The First Amendment, in part, states that "Congress shall make no law respecting an establishment of religion, or prohibiting the free exercise thereof." But today, many evangelical Christians seek to reinterpret the no establishment provision separating church and state in ways that would require government to financially support their institutions and enforce their religious dogmas in the public square so as to solve the moral ills of the nation. They seek to restore America to a time—a preconstitutional period—in which government directly sup-
ported the church, and thus by default established it. In this case, instead of establishing a particular Christian faith or creed or denomination, it seeks to establish Christianity and its values as a whole, constitutionally and legally.

With balance and reason, such a movement must be resisted if our beloved country is going to survive the cultural civil war within its midst. This is because there are others, mostly on the Left, who seek to marginalize the free exercise of religion in favor of placing a higher level of protection on lifestyles that are not viewed favorably by a society that is predominantly made up of moral and social traditionalists (i.e., evangelical Christians). This is particularly so when it is perceived that any proposed religious freedom legislation competes with same-sex rights.20

The good news is that the nation's Founders anticipated this tension, creating an internal check and balance within the very wording of the First Amendment in order to prevent America from being overrun by either extreme in the great church-state debate (a puritanical vs. godless nation). Remove this balancing safeguard and I believe America's constitutional guarantees will be lost, and with it its civil and religious freedoms.

The United States is a culturally and spiritually diverse nation—perhaps the most religiously diverse nation in the world. It seems hard for any of us in the United States to imagine that a persecuting church-driven state could ever raise its ugly head again.

Yet it was Jefferson, who, shortly after America's Revolution, warned that America's constitutional experiment in freedom and republican forms of government could either "revive or expire in a convulsion" depending on how long the memories of the people were in remembering and cherishing the bold experiment the Founders were bequeathing to them and to us.21

Certainly it can be said that how a nation interprets its own historical development—or tells its national story in the minds and hearts of its people—will determine its ultimate success or failure. This is how nations are sustained and how revolutions emerge.

National and international circumstances can change quickly. The history of peoples and nations has demonstrated this. That is why the responsibility to uphold religious freedom in America, and to value religious pluralism, is vitally important in this era of worldwide religious and political instability.
The United States was founded with the intent of serving as a beacon of freedom for all peoples, languages, and tongues, regardless of religious persuasion.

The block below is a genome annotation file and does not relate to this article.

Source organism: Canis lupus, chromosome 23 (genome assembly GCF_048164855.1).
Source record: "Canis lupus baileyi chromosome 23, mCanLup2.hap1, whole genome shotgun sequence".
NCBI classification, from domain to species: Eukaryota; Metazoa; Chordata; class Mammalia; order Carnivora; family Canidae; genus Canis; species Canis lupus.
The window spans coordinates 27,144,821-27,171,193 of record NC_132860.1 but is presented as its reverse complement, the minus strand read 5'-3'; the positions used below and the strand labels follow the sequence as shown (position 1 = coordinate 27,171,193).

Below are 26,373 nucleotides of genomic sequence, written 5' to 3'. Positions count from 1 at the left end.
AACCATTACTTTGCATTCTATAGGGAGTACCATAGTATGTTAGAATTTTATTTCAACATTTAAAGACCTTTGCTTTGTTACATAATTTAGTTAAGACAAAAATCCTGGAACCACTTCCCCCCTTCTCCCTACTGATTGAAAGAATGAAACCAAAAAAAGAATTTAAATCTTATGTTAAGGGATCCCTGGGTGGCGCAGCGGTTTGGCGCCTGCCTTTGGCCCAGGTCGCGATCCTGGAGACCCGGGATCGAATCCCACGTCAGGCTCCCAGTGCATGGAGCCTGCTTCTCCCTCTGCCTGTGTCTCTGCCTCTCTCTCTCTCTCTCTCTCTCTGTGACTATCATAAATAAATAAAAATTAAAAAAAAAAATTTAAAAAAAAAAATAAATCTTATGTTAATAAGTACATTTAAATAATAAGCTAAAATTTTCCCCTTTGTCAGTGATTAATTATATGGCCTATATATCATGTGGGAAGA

From a demographic and cultural assessment, America remains a predominantly Christian nation. But from the historical development of our country it is clear that the Constitutional Framers (as opposed to the Puritan Founders) resisted the temptation to establish a Christian nation when drafting the Constitution. With increasing immigration to the New World, they were realistic and wanted more.

Working from a constitutional and legal standpoint, the Framers had the wisdom to adopt secular laws with the express intent of ensuring that all faith traditions would be welcomed and protected. Religious and political pluralism—not a Christian nation—was the principled foundation that was chosen by America's Founders to perpetuate religious and political freedom for succeeding generations.

Gregory W. Hamilton is president of the Northwest Religious Liberty Association, located in idgefield, Washington. The Northwest Religious Liberty Association (NRLA) is a legislative advocacy and workplace mediation services program, representing the constitutional and workplace discrimination concerns of all people of faith in the
states of Alaska, Idaho, Montana, Oregon, and Washington. For more information, visit their Web site at

1 See Newt Gingrich's fourth chapter entitled: "Bringing the Courts Back Under the Constitution," in Winning the Future: A 21st Century Contract with America (Washington, D.C.: Regnery Publishing, Inc., 2005): 57-83.
2 Larry D. Kramer's book The People Themselves: Popular Constitutionalism and Judicial Review (New York: Oxford University Press, 2004), is used by Newt Gingrich to justify his arguments for a congressional scale back of the Court's judicial review powers when it comes to deciding cases involving religious freedom and religious expression in the public square.
3 Rakove, Jack. Original Meanings: Politics and Ideas in the Making of the Constitution (New York: Oxford University Press, 1996): 311, 312.